Peter Marshall (squash player)

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Peter Marshall (born 12 May 1971 in Nottingham, United Kingdom) is a former professional squash player from England.

With his unique double-handed playing style, Marshall finished runner-up to the great Pakistani player Jansher Khan at the World Open in 1994 and the British Open in 1995. When he reached the World No. 2 ranking behind Jansher in November 1994, many observers felt he seemed a strong candidate to displace the aging Pakistani champion as World No. 1. However, in 1995, Marshall was afflicted with glandular fever, the effects of which meant he was unable to play top-level squash for two years.[1]

Marshall returned to the professional tour in 1997, re-claiming his place in the England squad which went on to win the World Team Squash Championships title in Malaysia. He broke back into the world's top-10 in 1999, and won his third British National Championship title in February 2000. He was protecting a remarkable record, having been unbeaten in that event since December 1989.

Early career[edit]

Marshall won British junior titles at all age-groups (under-12, under-14, under-16 and under-19). He first became England's No.1 in November 1991, holding the position unchallenged for four years.

In 1989, Marshall won the British Open U19. The following year, he became World Masters U23 Champion.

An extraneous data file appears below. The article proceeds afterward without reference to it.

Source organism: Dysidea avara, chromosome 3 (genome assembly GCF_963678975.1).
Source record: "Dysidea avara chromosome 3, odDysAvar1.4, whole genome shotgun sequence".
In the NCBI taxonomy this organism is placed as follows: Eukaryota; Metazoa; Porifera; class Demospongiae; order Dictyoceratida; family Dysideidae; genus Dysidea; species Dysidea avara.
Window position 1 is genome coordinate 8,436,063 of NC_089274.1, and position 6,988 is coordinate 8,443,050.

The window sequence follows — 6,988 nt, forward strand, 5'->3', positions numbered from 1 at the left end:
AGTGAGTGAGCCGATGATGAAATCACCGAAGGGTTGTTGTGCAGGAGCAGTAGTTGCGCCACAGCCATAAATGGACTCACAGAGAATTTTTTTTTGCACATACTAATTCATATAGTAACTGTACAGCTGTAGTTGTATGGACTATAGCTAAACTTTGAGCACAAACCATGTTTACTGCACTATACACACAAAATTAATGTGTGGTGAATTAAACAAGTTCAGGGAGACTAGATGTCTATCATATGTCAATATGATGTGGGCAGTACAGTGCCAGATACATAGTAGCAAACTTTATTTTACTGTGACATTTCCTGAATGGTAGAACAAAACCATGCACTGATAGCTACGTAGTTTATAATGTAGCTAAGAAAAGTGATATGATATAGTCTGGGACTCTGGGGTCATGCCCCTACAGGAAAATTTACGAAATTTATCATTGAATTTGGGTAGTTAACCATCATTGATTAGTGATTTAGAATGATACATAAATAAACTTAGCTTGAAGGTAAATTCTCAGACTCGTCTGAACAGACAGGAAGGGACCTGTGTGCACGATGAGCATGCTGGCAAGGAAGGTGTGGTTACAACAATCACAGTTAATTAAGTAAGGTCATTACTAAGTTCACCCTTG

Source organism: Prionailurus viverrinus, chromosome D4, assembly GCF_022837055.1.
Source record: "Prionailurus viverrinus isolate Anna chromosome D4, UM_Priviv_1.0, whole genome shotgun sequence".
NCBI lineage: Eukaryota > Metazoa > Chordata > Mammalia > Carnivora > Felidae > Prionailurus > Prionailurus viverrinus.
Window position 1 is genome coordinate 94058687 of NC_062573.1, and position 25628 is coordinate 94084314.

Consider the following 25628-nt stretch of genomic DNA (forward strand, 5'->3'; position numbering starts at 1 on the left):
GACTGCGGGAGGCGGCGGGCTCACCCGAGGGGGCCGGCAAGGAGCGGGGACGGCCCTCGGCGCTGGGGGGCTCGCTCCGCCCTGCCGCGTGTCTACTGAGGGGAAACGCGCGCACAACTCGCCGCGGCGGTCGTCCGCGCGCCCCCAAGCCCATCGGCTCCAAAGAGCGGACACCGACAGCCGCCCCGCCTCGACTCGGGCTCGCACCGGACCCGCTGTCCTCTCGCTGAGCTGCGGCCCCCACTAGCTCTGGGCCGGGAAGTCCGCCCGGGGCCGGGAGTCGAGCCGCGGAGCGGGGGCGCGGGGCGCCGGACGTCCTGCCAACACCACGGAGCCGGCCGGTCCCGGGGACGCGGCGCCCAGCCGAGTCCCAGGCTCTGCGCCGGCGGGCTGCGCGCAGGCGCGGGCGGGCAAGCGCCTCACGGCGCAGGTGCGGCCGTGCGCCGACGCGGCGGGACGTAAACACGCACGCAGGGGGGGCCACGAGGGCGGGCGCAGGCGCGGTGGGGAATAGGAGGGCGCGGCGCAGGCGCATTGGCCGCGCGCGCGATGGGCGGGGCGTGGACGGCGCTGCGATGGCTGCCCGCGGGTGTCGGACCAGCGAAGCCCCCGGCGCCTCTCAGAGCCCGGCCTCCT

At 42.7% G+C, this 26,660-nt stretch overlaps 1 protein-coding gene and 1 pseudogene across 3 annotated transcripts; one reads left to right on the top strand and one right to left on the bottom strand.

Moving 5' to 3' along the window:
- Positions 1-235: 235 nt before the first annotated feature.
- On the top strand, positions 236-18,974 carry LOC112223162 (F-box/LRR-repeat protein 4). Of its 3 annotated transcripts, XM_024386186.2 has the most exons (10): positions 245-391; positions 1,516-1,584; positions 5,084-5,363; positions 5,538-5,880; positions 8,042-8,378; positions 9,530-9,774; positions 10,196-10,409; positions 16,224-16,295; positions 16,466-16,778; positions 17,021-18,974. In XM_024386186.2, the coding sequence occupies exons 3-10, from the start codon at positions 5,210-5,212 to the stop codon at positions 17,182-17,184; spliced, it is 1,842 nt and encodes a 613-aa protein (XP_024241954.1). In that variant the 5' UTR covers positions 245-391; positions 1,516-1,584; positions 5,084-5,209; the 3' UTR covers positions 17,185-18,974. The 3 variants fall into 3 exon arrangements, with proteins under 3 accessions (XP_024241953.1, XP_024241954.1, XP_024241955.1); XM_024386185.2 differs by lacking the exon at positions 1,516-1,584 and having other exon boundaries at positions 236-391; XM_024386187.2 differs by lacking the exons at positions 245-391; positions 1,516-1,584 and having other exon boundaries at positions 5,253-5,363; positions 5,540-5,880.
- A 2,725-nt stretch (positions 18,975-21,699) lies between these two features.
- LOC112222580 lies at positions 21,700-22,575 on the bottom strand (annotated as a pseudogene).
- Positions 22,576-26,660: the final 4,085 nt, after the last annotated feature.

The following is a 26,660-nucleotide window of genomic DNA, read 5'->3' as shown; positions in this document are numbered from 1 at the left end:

His first full year of international competition was 1991, but it was in the 1994-95 season that Marshall's promise was most powerfully demonstrated. He was a finalist in five PSA Super Series events leading up to and including the 1995 British Open.

Marshall was British and European No 1 for several years.

After retiring from the professional tour[edit]

Marshall released an autobiography about his battle against chronic fatigue syndrome in 2001 entitled Shattered: A Champion's Fight Against a Mystery Illness.[2]

Marshall has a BSc in Physiotherapy from Nottingham University and an Executive MBA from Imperial College London. He currently works for Ernst & Young.

In 2008, Marshall won the Over-35 British National Championship in Manchester. He also won the British Open Masters Over-40 in 2016.

Marshall is an Ambassador for Access Sport, a charity focused on providing children from disadvantaged areas with access to local sports and promoting the real difference sport can make within deprived communities.

He is also a trustee for the England Squash Foundation, a national charity with a vision to enhance young people's lives through squash.

In May 2015, Marshall was given a Lifetime Achievement Award at the World Squash Awards for his achievements, continued support and commitment to the game.

References[edit]

  1. ^ Fletcher, Iain (12 October 1997). "Squash: Marshall's rebellion within". The Independent. Retrieved 21 December 2010. 
  2. ^ Marshall, Peter (March 2001). Shattered: A Champion's Fight Against a Mystery Illness. Mainstream Publishing. ISBN 978-1-84018-395-5. 

External links[edit]